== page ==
A US city has approved a plan to evict more than 1,500 homeless people as they are having an adverse effect on local businesses. The vagrants collect daily close to a parking lot in the downtown area of Columbia, South Carolina, waiting for several shelters to open.
However, after business owners and residents complained that the vagrants swear at passers-by and make the area feel generally unsafe, the council voted unanimously to ban them from the downtown area, with violators threatened with arrest and a stint in jail.
A shelter outside the city limits has been offered as an alternative venue for the homeless to congregate, however there is only enough room for around 250 people, far less than the city’s estimated number of vagrants. Those lucky enough to get a bed will not be allowed to leave except by pre-arranged shuttle bus, which will not go into Columbia.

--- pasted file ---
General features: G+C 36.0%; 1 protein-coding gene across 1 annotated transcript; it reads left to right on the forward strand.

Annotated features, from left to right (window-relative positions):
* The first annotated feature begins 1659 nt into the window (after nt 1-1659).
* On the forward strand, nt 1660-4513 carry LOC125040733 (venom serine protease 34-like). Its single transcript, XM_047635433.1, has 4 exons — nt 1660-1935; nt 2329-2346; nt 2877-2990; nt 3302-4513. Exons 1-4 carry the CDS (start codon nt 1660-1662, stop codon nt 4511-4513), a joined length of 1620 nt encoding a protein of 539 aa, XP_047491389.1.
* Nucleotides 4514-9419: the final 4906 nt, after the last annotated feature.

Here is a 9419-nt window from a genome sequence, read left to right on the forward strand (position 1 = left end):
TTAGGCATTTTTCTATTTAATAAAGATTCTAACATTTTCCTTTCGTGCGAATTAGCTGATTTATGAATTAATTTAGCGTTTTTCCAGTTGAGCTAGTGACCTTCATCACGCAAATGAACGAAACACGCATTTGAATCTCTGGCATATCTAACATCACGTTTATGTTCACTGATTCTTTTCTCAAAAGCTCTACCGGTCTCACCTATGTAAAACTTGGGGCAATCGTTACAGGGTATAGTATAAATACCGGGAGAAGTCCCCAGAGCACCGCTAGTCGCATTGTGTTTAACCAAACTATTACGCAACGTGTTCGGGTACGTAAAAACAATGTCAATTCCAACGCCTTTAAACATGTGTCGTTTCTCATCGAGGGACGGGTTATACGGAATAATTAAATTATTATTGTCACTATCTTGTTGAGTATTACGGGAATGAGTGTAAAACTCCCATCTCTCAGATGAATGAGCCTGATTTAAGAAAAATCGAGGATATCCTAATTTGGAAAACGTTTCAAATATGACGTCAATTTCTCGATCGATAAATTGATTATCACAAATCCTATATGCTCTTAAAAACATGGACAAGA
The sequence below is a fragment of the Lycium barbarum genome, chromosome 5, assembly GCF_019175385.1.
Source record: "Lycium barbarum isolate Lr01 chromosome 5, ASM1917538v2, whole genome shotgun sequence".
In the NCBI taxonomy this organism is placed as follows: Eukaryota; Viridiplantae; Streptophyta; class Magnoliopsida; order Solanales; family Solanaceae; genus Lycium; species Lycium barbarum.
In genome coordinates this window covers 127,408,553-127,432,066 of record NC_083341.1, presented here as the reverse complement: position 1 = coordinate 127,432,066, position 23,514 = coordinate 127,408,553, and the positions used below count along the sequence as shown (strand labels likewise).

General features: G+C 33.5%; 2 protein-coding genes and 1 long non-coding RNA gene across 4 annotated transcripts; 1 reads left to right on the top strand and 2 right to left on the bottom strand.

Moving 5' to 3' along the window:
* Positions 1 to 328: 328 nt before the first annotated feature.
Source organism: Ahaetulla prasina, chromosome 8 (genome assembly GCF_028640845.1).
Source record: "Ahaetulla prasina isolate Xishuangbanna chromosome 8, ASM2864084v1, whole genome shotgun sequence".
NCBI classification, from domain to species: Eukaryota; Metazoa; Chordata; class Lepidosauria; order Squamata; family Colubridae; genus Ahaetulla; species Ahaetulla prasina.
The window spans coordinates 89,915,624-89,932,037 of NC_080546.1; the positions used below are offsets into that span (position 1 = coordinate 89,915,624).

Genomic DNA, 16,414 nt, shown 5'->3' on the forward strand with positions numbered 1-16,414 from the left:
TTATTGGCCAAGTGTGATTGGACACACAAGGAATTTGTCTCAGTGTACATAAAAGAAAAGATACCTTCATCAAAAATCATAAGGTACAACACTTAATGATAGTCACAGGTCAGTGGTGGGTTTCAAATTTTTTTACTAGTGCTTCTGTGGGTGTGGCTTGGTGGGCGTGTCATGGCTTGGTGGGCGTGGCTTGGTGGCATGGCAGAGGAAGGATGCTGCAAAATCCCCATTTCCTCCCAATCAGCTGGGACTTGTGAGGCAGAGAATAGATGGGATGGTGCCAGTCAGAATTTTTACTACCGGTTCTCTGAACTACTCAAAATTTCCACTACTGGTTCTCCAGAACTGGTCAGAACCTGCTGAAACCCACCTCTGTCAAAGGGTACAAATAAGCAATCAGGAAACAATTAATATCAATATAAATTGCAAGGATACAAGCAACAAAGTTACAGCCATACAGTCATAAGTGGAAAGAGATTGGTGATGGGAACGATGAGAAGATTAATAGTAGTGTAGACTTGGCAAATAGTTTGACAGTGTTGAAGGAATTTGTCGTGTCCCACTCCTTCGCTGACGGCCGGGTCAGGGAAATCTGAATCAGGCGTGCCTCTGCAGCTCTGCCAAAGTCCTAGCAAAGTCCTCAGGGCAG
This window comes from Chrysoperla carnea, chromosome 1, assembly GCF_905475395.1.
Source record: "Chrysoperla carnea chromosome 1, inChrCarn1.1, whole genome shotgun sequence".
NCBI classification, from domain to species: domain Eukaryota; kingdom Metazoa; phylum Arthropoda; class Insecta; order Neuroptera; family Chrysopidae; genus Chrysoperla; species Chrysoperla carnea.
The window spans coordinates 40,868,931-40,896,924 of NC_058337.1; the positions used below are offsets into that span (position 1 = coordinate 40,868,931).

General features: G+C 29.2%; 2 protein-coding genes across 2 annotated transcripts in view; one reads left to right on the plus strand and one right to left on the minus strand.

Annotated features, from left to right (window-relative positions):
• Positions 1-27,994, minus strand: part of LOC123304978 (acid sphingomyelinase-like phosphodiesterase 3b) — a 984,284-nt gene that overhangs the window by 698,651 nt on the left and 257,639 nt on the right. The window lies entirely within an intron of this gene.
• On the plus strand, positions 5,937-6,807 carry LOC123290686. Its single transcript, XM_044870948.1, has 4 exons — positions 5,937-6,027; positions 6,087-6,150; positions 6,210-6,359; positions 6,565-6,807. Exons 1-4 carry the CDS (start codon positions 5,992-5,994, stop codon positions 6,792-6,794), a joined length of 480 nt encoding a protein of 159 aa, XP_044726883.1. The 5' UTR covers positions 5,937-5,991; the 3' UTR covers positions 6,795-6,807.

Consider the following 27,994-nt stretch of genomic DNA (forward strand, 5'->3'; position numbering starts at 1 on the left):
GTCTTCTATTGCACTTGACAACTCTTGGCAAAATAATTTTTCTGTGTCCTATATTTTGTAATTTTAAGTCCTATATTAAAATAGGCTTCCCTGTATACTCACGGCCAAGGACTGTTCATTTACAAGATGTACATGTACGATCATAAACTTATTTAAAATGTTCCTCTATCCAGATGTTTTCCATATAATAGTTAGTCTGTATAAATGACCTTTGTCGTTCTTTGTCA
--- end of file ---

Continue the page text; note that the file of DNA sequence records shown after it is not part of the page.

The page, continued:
The police are to patrol the downtown areas to make sure the law is enforced, while business owners have been told to call a police hotline if they spot an offender.
The move has caused disquiet among civil rights groups, who have complained that the homeless are being given a choice of jail, leaving town or going to a shelter outside the city that they're not allowed to leave.
Speaking to Think Progress, Michael Stoops, Director of Community Organizing at the National Coalition for the Homeless, said the plan was the “most comprehensive anti-homeless measure that [he had] ever seen proposed in any city in the last 30 years.”